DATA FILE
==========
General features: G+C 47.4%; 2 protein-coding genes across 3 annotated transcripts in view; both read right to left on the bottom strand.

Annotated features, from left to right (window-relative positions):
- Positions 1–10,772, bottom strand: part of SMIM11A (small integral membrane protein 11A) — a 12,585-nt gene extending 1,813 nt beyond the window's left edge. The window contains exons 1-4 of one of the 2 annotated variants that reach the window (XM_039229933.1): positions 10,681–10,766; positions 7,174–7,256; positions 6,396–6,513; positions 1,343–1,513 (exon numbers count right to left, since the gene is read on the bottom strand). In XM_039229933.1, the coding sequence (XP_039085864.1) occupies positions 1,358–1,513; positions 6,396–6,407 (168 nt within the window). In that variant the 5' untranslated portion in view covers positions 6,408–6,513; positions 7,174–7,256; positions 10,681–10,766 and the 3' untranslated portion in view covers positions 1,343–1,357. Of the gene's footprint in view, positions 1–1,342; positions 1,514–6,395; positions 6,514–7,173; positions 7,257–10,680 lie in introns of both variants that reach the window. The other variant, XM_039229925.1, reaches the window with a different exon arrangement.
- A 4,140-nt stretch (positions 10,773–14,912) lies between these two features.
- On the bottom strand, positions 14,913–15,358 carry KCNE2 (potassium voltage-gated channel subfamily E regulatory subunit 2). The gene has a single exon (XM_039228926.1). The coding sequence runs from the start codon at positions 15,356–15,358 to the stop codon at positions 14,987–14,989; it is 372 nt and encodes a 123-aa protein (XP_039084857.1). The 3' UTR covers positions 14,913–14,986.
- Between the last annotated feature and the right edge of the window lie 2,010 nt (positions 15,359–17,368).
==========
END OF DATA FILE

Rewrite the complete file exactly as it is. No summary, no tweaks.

General features: G+C 47.4%; 2 protein-coding genes across 3 annotated transcripts in view; both read right to left on the bottom strand.

Annotated features, from left to right (window-relative positions):
- Positions 1–10,772, bottom strand: part of SMIM11A (small integral membrane protein 11A) — a 12,585-nt gene extending 1,813 nt beyond the window's left edge. The window contains exons 1-4 of one of the 2 annotated variants that reach the window (XM_039229933.1): positions 10,681–10,766; positions 7,174–7,256; positions 6,396–6,513; positions 1,343–1,513 (exon numbers count right to left, since the gene is read on the bottom strand). In XM_039229933.1, the coding sequence (XP_039085864.1) occupies positions 1,358–1,513; positions 6,396–6,407 (168 nt within the window). In that variant the 5' untranslated portion in view covers positions 6,408–6,513; positions 7,174–7,256; positions 10,681–10,766 and the 3' untranslated portion in view covers positions 1,343–1,357. Of the gene's footprint in view, positions 1–1,342; positions 1,514–6,395; positions 6,514–7,173; positions 7,257–10,680 lie in introns of both variants that reach the window. The other variant, XM_039229925.1, reaches the window with a different exon arrangement.
- A 4,140-nt stretch (positions 10,773–14,912) lies between these two features.
- On the bottom strand, positions 14,913–15,358 carry KCNE2 (potassium voltage-gated channel subfamily E regulatory subunit 2). The gene has a single exon (XM_039228926.1). The coding sequence runs from the start codon at positions 15,356–15,358 to the stop codon at positions 14,987–14,989; it is 372 nt and encodes a 123-aa protein (XP_039084857.1). The 3' UTR covers positions 14,913–14,986.
- Between the last annotated feature and the right edge of the window lie 2,010 nt (positions 15,359–17,368).